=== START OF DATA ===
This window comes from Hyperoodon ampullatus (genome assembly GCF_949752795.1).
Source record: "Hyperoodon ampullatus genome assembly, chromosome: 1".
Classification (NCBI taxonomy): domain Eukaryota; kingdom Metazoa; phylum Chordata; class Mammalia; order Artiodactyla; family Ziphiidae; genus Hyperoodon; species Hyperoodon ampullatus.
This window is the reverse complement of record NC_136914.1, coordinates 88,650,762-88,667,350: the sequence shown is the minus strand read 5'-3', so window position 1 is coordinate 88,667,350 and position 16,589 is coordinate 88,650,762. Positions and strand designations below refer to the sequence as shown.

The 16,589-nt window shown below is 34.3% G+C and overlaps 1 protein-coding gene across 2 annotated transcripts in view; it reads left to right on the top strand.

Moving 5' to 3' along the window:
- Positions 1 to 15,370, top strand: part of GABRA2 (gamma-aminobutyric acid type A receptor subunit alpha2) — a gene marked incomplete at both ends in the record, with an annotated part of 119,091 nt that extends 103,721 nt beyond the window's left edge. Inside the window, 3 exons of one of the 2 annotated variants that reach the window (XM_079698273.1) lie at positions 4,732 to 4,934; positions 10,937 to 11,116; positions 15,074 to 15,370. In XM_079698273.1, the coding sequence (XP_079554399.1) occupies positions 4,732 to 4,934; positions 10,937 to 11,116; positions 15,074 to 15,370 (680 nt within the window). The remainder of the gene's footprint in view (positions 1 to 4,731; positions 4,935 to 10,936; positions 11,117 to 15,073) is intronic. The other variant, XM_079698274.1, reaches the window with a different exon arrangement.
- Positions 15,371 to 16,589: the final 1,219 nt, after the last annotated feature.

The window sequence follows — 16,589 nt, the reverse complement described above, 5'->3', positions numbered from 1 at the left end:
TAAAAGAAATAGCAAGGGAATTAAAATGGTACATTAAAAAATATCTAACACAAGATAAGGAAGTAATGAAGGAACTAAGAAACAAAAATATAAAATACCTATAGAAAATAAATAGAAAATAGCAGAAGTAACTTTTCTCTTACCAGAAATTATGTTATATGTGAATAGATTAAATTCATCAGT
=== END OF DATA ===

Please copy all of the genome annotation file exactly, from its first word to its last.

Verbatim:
This window comes from Hyperoodon ampullatus (genome assembly GCF_949752795.1).
Source record: "Hyperoodon ampullatus genome assembly, chromosome: 1".
Classification (NCBI taxonomy): domain Eukaryota; kingdom Metazoa; phylum Chordata; class Mammalia; order Artiodactyla; family Ziphiidae; genus Hyperoodon; species Hyperoodon ampullatus.
This window is the reverse complement of record NC_136914.1, coordinates 88,650,762-88,667,350: the sequence shown is the minus strand read 5'-3', so window position 1 is coordinate 88,667,350 and position 16,589 is coordinate 88,650,762. Positions and strand designations below refer to the sequence as shown.

The 16,589-nt window shown below is 34.3% G+C and overlaps 1 protein-coding gene across 2 annotated transcripts in view; it reads left to right on the top strand.

Moving 5' to 3' along the window:
- Positions 1 to 15,370, top strand: part of GABRA2 (gamma-aminobutyric acid type A receptor subunit alpha2) — a gene marked incomplete at both ends in the record, with an annotated part of 119,091 nt that extends 103,721 nt beyond the window's left edge. Inside the window, 3 exons of one of the 2 annotated variants that reach the window (XM_079698273.1) lie at positions 4,732 to 4,934; positions 10,937 to 11,116; positions 15,074 to 15,370. In XM_079698273.1, the coding sequence (XP_079554399.1) occupies positions 4,732 to 4,934; positions 10,937 to 11,116; positions 15,074 to 15,370 (680 nt within the window). The remainder of the gene's footprint in view (positions 1 to 4,731; positions 4,935 to 10,936; positions 11,117 to 15,073) is intronic. The other variant, XM_079698274.1, reaches the window with a different exon arrangement.
- Positions 15,371 to 16,589: the final 1,219 nt, after the last annotated feature.

The window sequence follows — 16,589 nt, the reverse complement described above, 5'->3', positions numbered from 1 at the left end:
TAAAAGAAATAGCAAGGGAATTAAAATGGTACATTAAAAAATATCTAACACAAGATAAGGAAGTAATGAAGGAACTAAGAAACAAAAATATAAAATACCTATAGAAAATAAATAGAAAATAGCAGAAGTAACTTTTCTCTTACCAGAAATTATGTTATATGTGAATAGATTAAATTCATCAGT